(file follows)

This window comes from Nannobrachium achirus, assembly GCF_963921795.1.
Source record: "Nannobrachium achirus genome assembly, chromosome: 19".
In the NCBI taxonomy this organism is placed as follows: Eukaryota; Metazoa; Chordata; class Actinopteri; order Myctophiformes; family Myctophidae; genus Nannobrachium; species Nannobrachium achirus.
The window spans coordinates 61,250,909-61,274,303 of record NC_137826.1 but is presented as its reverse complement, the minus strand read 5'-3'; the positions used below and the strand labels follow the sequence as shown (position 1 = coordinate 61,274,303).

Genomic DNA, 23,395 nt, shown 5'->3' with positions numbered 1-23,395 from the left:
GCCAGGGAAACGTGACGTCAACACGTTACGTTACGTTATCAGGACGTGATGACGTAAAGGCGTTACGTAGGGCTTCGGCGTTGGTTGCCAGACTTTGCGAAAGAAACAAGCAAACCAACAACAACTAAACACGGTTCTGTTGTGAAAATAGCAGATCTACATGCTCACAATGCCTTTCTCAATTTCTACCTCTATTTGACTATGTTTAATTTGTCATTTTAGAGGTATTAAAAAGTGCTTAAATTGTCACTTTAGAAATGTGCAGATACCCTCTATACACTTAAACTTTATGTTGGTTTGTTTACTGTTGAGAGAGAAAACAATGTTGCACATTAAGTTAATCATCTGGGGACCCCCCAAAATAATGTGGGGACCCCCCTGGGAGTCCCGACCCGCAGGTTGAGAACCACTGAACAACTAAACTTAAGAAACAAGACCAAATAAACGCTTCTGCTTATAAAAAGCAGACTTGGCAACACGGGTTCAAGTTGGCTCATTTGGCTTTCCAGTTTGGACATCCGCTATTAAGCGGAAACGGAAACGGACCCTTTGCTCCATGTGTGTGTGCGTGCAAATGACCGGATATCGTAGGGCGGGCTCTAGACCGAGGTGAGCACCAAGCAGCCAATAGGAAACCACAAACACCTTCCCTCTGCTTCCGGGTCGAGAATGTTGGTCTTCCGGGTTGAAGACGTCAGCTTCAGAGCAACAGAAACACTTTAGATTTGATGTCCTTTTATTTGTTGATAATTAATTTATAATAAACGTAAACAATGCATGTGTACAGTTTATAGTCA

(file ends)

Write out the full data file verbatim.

This window comes from Nannobrachium achirus, assembly GCF_963921795.1.
Source record: "Nannobrachium achirus genome assembly, chromosome: 19".
In the NCBI taxonomy this organism is placed as follows: Eukaryota; Metazoa; Chordata; class Actinopteri; order Myctophiformes; family Myctophidae; genus Nannobrachium; species Nannobrachium achirus.
The window spans coordinates 61,250,909-61,274,303 of record NC_137826.1 but is presented as its reverse complement, the minus strand read 5'-3'; the positions used below and the strand labels follow the sequence as shown (position 1 = coordinate 61,274,303).

Genomic DNA, 23,395 nt, shown 5'->3' with positions numbered 1-23,395 from the left:
GCCAGGGAAACGTGACGTCAACACGTTACGTTACGTTATCAGGACGTGATGACGTAAAGGCGTTACGTAGGGCTTCGGCGTTGGTTGCCAGACTTTGCGAAAGAAACAAGCAAACCAACAACAACTAAACACGGTTCTGTTGTGAAAATAGCAGATCTACATGCTCACAATGCCTTTCTCAATTTCTACCTCTATTTGACTATGTTTAATTTGTCATTTTAGAGGTATTAAAAAGTGCTTAAATTGTCACTTTAGAAATGTGCAGATACCCTCTATACACTTAAACTTTATGTTGGTTTGTTTACTGTTGAGAGAGAAAACAATGTTGCACATTAAGTTAATCATCTGGGGACCCCCCAAAATAATGTGGGGACCCCCCTGGGAGTCCCGACCCGCAGGTTGAGAACCACTGAACAACTAAACTTAAGAAACAAGACCAAATAAACGCTTCTGCTTATAAAAAGCAGACTTGGCAACACGGGTTCAAGTTGGCTCATTTGGCTTTCCAGTTTGGACATCCGCTATTAAGCGGAAACGGAAACGGACCCTTTGCTCCATGTGTGTGTGCGTGCAAATGACCGGATATCGTAGGGCGGGCTCTAGACCGAGGTGAGCACCAAGCAGCCAATAGGAAACCACAAACACCTTCCCTCTGCTTCCGGGTCGAGAATGTTGGTCTTCCGGGTTGAAGACGTCAGCTTCAGAGCAACAGAAACACTTTAGATTTGATGTCCTTTTATTTGTTGATAATTAATTTATAATAAACGTAAACAATGCATGTGTACAGTTTATAGTCA